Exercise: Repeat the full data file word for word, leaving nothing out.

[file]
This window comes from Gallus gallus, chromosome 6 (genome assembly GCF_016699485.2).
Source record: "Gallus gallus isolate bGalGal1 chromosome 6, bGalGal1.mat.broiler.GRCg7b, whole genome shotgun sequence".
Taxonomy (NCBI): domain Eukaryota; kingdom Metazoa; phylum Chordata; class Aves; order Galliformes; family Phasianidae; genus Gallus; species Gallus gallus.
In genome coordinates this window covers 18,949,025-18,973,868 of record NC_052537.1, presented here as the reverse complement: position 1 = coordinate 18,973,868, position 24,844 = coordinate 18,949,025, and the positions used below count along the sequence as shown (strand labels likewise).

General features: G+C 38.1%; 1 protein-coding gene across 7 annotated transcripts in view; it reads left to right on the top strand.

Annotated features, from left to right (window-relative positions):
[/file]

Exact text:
This window comes from Gallus gallus, chromosome 6 (genome assembly GCF_016699485.2).
Source record: "Gallus gallus isolate bGalGal1 chromosome 6, bGalGal1.mat.broiler.GRCg7b, whole genome shotgun sequence".
Taxonomy (NCBI): domain Eukaryota; kingdom Metazoa; phylum Chordata; class Aves; order Galliformes; family Phasianidae; genus Gallus; species Gallus gallus.
In genome coordinates this window covers 18,949,025-18,973,868 of record NC_052537.1, presented here as the reverse complement: position 1 = coordinate 18,973,868, position 24,844 = coordinate 18,949,025, and the positions used below count along the sequence as shown (strand labels likewise).

General features: G+C 38.1%; 1 protein-coding gene across 7 annotated transcripts in view; it reads left to right on the top strand.

Annotated features, from left to right (window-relative positions):